Cilantro has a long history of use in traditional Chinese medicine as a digestive aid. The leaves and seeds of this herb may help prevent stomach upset, and may be useful for treating nausea, according to Purdue [size=2]University[Image: icon1.png][/size]. The potential antispasmodic properties of cilantro may also help to regulate intestinal contractions, which may help to reduce abdominal pains as wastes moves through your intestines.

Infection Prevention
Ancient Romans used cilantro as a preservative for meats, according to Michael Castleman, author of "The New Healing Herbs." The meat-preserving qualities of cilantro may have stemmed from the volatile oils contained in its seeds and leaves, which may have antibiotic properties. Cilantro may help to destroy bacteria and fungi that can cause infection and illness. It may be particularly effective for preventing the infection of [size=2]skin[Image: icon1.png][/size] wounds, scrapes and rashes.

Other Uses
The oil contained in cilantro seeds and leaves may help to lower blood glucose, which may help to prevent hyperglycemic symptoms such as dizziness, fatigue and mental confusion, according to Castleman. However, current evidence is not sufficient to conclusively establish the link between cilantro and glucose [size=2]management[Image: icon1.png][/size] in humans.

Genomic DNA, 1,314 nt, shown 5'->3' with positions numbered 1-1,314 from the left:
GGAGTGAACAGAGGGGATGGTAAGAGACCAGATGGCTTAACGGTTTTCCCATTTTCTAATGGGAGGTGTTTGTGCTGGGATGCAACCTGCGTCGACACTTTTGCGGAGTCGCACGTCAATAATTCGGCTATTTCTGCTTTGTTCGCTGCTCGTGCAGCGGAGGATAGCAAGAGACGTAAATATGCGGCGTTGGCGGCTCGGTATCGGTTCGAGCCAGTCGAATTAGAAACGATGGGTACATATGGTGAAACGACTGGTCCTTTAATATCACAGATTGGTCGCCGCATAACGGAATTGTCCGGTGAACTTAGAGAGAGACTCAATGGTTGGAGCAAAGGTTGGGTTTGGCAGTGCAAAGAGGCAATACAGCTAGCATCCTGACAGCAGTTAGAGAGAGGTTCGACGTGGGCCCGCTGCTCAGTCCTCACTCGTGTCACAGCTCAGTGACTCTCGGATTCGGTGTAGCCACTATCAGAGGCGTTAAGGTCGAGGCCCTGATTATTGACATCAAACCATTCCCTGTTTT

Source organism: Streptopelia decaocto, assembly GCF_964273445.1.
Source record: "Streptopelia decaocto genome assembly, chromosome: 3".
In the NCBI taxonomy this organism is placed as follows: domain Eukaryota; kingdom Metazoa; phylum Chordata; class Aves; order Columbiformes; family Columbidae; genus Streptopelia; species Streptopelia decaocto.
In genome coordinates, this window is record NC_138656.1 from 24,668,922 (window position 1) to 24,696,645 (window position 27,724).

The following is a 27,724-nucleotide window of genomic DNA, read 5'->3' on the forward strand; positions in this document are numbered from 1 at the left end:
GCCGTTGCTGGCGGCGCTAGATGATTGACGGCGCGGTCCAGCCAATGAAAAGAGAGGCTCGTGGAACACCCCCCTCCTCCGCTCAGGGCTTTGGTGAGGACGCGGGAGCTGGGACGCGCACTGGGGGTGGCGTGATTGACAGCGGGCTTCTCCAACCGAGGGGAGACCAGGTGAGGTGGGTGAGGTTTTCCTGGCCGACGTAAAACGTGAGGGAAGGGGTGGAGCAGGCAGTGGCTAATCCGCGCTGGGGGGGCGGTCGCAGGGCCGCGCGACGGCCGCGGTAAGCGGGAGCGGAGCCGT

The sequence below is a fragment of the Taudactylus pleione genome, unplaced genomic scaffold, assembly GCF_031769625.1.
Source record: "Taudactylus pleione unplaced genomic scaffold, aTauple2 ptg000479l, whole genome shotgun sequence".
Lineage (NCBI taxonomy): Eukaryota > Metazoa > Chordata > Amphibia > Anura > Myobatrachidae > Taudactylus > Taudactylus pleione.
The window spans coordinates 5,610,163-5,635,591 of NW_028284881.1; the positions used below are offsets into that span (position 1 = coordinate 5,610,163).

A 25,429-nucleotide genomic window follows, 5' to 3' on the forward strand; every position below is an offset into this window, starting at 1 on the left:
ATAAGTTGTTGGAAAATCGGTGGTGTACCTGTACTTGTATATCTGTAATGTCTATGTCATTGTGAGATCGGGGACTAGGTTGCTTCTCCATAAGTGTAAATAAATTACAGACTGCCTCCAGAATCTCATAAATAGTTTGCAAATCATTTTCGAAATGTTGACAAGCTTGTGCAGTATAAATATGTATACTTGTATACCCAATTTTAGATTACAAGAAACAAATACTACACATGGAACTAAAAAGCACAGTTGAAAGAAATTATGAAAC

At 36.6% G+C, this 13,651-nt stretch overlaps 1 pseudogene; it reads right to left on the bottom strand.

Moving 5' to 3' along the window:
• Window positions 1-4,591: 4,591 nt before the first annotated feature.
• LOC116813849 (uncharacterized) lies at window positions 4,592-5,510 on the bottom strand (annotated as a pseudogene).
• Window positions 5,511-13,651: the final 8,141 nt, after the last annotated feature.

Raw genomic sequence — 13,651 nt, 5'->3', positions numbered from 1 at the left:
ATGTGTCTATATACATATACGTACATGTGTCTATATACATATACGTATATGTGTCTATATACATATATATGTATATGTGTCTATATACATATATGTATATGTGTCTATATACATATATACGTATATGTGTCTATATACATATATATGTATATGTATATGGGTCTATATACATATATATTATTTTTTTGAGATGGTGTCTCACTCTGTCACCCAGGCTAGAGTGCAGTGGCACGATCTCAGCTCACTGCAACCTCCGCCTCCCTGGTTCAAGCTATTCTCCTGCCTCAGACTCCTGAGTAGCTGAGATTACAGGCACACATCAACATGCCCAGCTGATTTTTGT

Cilantro may also have anti-inflammatory benefits, which may help to reduce pain and joint stiffness associated with arthritis. However, cilantro's anti-inflammatory properties have only been studied in animals -- it is not clear whether this herb offers the same benefit for humans.
Always wear gloves when handling cilantro seeds or leaves -- the oils may cause contact dermatitis, according to Purdue University. The Food and Drug Administration considers cilantro generally safe; however, it may occasionally cause diarrhea, notes Castleman.

The health benefits of cilantro come from beneficial phytonutrients and antioxidants, especially the flavonoid quercetin. Cilantro is also a good source of dietary fiber and iron, magnesium and manganese.
It's a little-known fact that herbs (and spices) such as cilantro have far greater concentrations of antioxidants than any common fruit or vegetable. Herbs also contain a particularly wide variety of antioxidants as well, which makes them more effective at fighting many different kinds of free radicals. Getting the widest variety of antioxidants is just as important as how much of any one antioxidant you get. Many herbs have also been used for medicinal purposes, further demonstrating their health benefits.